Gandhi, resisting the dominance of the British markets, encouraged Indians to reconnect to skills that could insure their independence. When the empire required that salt be bought from Britain, Gandhi marched to the sea and made salt. When the empire required that cloth be bought from Britain, Gandhi mobilized an entire country to spin their own thread and weave and wear homespun garments. (Ah yes, it all comes back to the fiber arts.)

When faced with violence, don't turn back. Violence shows the weakness of those we fight against. When you do nothing but vigorously challenge oppression, the person hitting you may be able to see your humanity. If he or she does not, at least the people across the world learning of the story will be able to understand your side. Yes, there will be pain and death--but will there be more pain and death than there would be in military battle? And will change come about because of force, change that cannot last, or will justice come because we finally see the greater humanity that links us all?

* * *

Imagine a world committed to both justice and nonviolence. What if we had that in the US? Can you even think what the War on Terror would mean if that was our starting point? What if Palestinians and Israelis had moral leaders like Gandhi or MLK?

May we never loose the ability to see such a world.

Monday, January 15, 2007

The new edition of Yarnival is up! As usual, it is full of funny, insightful, inspiring, and instructive posts. Go check it out.

And don't forget to submit your favorite posts for inclusion in the next issue--which will be hosted right here at The Purloined Letter on February 15. The deadline for submissions is February 1st. See you there!

Friday, January 12, 2007

First FO of 2007

The time I had to knit during my travels and during the conference allowed me to finish this:



The Shetland Triangle shawl from Wrap Style is a terrific first lace project--and it is also great for conference-knitting when you can't spend every moment looking at your knitting or a pattern.

I knit it from luxurious Handmaiden Sea Silk, easy to knit with and luscious to touch. The yarn is a bit slippery so I recommend using a bamboo needle.

Using 11 pattern repeats to give a 6 ft. width to the shawl, I used all of one ball plus just enough extra to bind off the final row. (I think David may knit this same shawl with the second ball and knit only 10 repeats.)

Thursday, January 11, 2007

Knitting in Atlanta

I zoomed into Atlanta, gave an academic paper at a conference, hit two knitting stores, and flew out again.

The conference worked out well. I enjoyed practicing our paper over a glass of wine with my cowriter, about to move to Scotland for a new teaching position. For the holidays I gave her a Shetland Triangle shawl. Susan is always incredibly kind about anything I give her, especially something handmade. (And yes, she knows to say hello to Alice Starmore if she runs into her.)

Due to illness, neither my father nor brother were able to attend. (How nerdy is is that family reunions occur at every academic conference?!) My brother's girlfriend Rebecca was there and we got to have lunch together. Wish her luck on the job market!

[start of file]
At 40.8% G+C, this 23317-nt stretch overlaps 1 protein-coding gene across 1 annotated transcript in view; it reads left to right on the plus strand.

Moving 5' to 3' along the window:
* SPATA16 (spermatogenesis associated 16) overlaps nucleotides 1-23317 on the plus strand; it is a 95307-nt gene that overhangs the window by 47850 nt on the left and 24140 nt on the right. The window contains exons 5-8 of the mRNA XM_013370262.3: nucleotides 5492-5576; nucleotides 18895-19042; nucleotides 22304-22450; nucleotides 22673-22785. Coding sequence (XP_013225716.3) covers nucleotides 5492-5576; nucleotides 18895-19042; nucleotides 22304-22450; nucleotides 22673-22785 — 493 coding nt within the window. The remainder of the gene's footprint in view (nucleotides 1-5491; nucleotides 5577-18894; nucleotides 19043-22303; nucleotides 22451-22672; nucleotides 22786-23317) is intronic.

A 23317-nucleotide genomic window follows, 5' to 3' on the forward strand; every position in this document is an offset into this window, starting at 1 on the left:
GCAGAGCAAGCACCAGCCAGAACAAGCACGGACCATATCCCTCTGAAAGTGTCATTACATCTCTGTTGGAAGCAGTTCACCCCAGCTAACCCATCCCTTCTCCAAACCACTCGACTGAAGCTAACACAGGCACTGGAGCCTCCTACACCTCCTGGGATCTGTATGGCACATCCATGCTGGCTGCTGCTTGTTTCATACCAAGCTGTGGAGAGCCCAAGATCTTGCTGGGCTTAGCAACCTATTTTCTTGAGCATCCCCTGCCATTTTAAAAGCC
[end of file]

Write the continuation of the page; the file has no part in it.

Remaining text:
I took MARTA to Buckhead and the walked about ten minutes to Why Knot Knit, a lovely shop. The store is a converted house right off the main drag. They carry everything from a wide selection of beautifully-displayed Cascade 220 to Helen's Lace, from Blue Sky Alpaca to Manos. The sales assistant at the time chatted amicably with me while she wound a skein of Handmaiden's glorious Sea Silk. Upscale but comfortable, the store is just lovely and the yarns easy to imagine knitted up.

I could not resist this classic alpaca, destined to become a classic scarf:



I then took a cab to the happening Virginia Highlands neighborhood, clearly the Takoma Park of Georgia. There I went to Knitch, a beautiful new store trying to appeal to a younger market. Wow. The store was full of not only gorgeous upscale commercial yarns (Jade Sapphire cashmere! Artyarns silk! Cool Tilli Thomas that I have never seen in person!) but hand-spun glories such as Insubordiknit Yarns and hand-dyed yarns like Claudia Hand Painted. They also carry limited spinning supplies, including a roving color called Lima Bean. It took a LOT not to buy that.

And, well, of course:



I came out with some Aloo--a spun nettle fiber. Gorgeous and fascinatingly rough. Could not resist. I'm thinking a little cabled purse? Any other ideas?


I took the bus to the subway--something the bus driver seemed to think no middle-class person would do in Atlanta. I don't drive for medical reasons and am therefore used to traveling all over the world without a car, so I risked it. What a great public transportation system you have there! With both that and at least these two stores, you Atlanta knitters are a lucky group. I'm so sorry I did not have enough time to meet some of you.

One of the best parts of the trip was the uninterrupted time to listen to podcasts and knit on the plane. More on both soon!

Wednesday, January 10, 2007

Drawing Results

The ball of Graceful laceweight goes to Inky! I can't wait to see what you do with it.

Send me your email and address to ThePurloinedLetter1 AT Yahoo DOT Com and I'll get it right out to you!

Monday, January 08, 2007

Knitting for Peace

Yesterday in my hometown of Takoma Park, MD, there was the first meeting of a large group of knitters who gathered to stitch together and make some items for charity. The meeting, in honor of the wonderful book Knitting for Peace: Make the World a Better Place One Stitch at a Time (which Amazon is selling for less than ten dollars!), attracted a large crowd. Many of us made scarves for Food and Friends, a local group that is having a scarf drive. Others knitted bears for children with no toys, premie caps, afghans, etc. David took along the scarf he is knitting out of Kidsilk Haze and donating for a charity auction.